Shifting demographics stirs debate on Northern Ireland’s future

For the first time in Northern Ireland’s history, new census figures show that Catholics outnumber Protestants.

The results have been described as “a seminal moment” by leaders of Irish republican parties – who favour the reunification of Ireland and draw most of their votes from the Catholic population, and have caused disquiet in unionist camps – who want to remain in the United Kingdom and are supported mostly by Protestants.

While most of the island of Ireland gained independence from the UK a century ago, Northern Ireland was carved out in a way which explicitly aimed to maintain a permanent majority of pro-British Protestants.

For some, the new figures are thus another sign on the pathway to a united Ireland.

John Finucane, a prominent member of the leading republican party Sinn Fein, called for preparations for the “possibility of a unity referendum”.

“The partition of Ireland has been a failure. We can build a better future together, for every person who lives on this island,” the MP said upon the announcement of the results.

A peace wall separating Catholic and Protestants.
A peace wall separating Catholic and Protestant communities in Belfast [File: Clodagh Kilcoyne/Reuters]

Complex picture

However, caution is required when interpreting the results and their political applications, Peter McLoughlin, a senior lecturer in political history at Queens University Belfast, told Al Jazeera.

People from a Catholic background are not a majority of the total population, and nor do they all necessarily support a united Ireland.

“While we can say there is a very strong link between religion and political orientation, there are exceptions to the rule on both sides,” McLoughlin said.

Nonetheless, Northern Ireland’s history means that the fact that Catholics are now the larger group is clearly “symbolically and historically important” and will add to unrest among unionist political parties who have seen their position change in years.

In 2017, unionist parties lost their majority for the first time in the local legislature.

Earlier this year, Sinn Fein gained the largest number of seats in the May elections, the first time a republican party has managed to do so.

Another worrying trend for unionists is that the number of people who defined their identity as “British only” dropped by 8 percent since the last poll in 2011.

It was noticeable that both main unionist parties briefed the media to downplay the significance of the results before they were even announced.

What is clear is that unionists – or indeed, Irish republicans – will need to reach beyond those who identify as Catholic or British, Irish or British, in order to have enough support for their cause.

Leader of the Alliance party.
Leader of Alliance party Naomi Long speaks to media at the Stormont parliament buildings [File: Clodagh Kilcoyne/Reuters]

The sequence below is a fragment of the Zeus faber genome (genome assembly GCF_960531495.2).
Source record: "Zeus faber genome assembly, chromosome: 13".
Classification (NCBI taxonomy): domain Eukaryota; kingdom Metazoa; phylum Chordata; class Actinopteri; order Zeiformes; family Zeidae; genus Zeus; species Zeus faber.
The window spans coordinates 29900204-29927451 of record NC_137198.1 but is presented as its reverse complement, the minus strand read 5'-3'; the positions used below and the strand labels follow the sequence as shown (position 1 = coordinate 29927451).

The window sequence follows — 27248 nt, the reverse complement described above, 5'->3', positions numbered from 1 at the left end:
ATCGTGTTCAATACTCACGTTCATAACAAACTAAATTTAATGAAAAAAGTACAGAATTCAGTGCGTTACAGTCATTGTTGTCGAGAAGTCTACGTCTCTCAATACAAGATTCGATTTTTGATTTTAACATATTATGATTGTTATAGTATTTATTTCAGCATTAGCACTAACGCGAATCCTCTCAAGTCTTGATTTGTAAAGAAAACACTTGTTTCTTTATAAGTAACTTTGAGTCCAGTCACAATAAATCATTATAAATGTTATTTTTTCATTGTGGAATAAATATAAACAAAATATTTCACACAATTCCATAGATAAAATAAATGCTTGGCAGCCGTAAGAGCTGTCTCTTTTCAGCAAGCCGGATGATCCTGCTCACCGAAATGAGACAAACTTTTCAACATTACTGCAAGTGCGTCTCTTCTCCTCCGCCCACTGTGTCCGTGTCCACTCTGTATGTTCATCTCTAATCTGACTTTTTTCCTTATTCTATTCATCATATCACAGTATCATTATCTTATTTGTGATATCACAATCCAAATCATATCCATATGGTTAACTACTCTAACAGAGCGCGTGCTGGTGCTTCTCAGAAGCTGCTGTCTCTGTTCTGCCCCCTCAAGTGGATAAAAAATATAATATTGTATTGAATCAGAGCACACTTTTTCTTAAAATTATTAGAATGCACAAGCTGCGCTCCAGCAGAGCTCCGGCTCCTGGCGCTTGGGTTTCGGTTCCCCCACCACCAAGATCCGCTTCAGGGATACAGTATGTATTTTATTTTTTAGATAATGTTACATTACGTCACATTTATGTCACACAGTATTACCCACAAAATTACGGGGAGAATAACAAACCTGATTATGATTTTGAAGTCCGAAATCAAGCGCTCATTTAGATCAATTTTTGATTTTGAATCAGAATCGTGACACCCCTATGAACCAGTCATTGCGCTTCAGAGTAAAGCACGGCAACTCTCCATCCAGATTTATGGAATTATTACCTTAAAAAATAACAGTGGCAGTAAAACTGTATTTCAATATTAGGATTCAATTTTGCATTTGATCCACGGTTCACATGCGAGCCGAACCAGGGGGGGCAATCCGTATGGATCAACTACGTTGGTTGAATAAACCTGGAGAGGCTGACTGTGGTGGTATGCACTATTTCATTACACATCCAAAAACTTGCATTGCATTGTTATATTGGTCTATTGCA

Middle ground

About one in five people identify as “Northern Irish” and may well support parties like Alliance, who do not take a stance on reunification and made significant gains in elections this May.

Kellie Armstrong, a representative of the Alliance party in the local legislature, told Al Jazeera that the census figures demonstrate that many people like her do not want to be “pigeonholed” as British or Irish.

“It just shows that we’re no longer a place of two parts, that we are actually a more pluralist and a much more diverse Northern Ireland,” she said.

Any referendum on Irish unity “will be a lot more nuanced and it will be people like myself, people who are Northern Irish, the people who have not defined themselves by religious terms, that will actually decide whether there should be a border poll [referendum], and what that border poll like outcome will be”, Armstrong said.

Growing diversity

The census also shows the small but growing part of the population who are from Black or minority ethnic backgrounds or have migrated to Northern Ireland from the EU and elsewhere.

Those from a minority ethnic background now make up 3.6 percent of the population – four times what it was in 2001 at the end of the 30-year armed conflict, and more than 100,000 people recorded their place of birth as outside of Northern Ireland.

While most people speak English, more people now speak Polish or Lithuanian than the indigenous languages, Irish or Ulster Scots.

However, a parliamentary inquiry from earlier this year found that politics is not keeping pace with this change, stating that “minority communities have often been overlooked in Northern Ireland”.

The report found that a perceived priority given to issues facing the main Catholic and Protestant communities means that this can “squeeze out” attention for minority ethnic and migrant communities, often seen as “other”.

Northern Ireland also grapples with disproportionately high levels of hate crime – where perpetrators are rarely brought to court.

Hate crime

The Belfast Multi-Cultural Association (BMCA) was fire-bombed in a hate crime attack in May, the day before they were due to reopen after a previous fire-bomb attack in 2021.

“Very often Black and ethnic minority communities are often left out of conversations”, said Coumilah Manjoo of the BCMA.

“The census data is significant, it shows that the population is now more diverse than ever, the languages we speak is more diverse.”

“Even with the census data, people seem to be far more interested with the ‘green and orange’ [Catholic and Protestant] side of things. We have to move beyond that rhetoric.”

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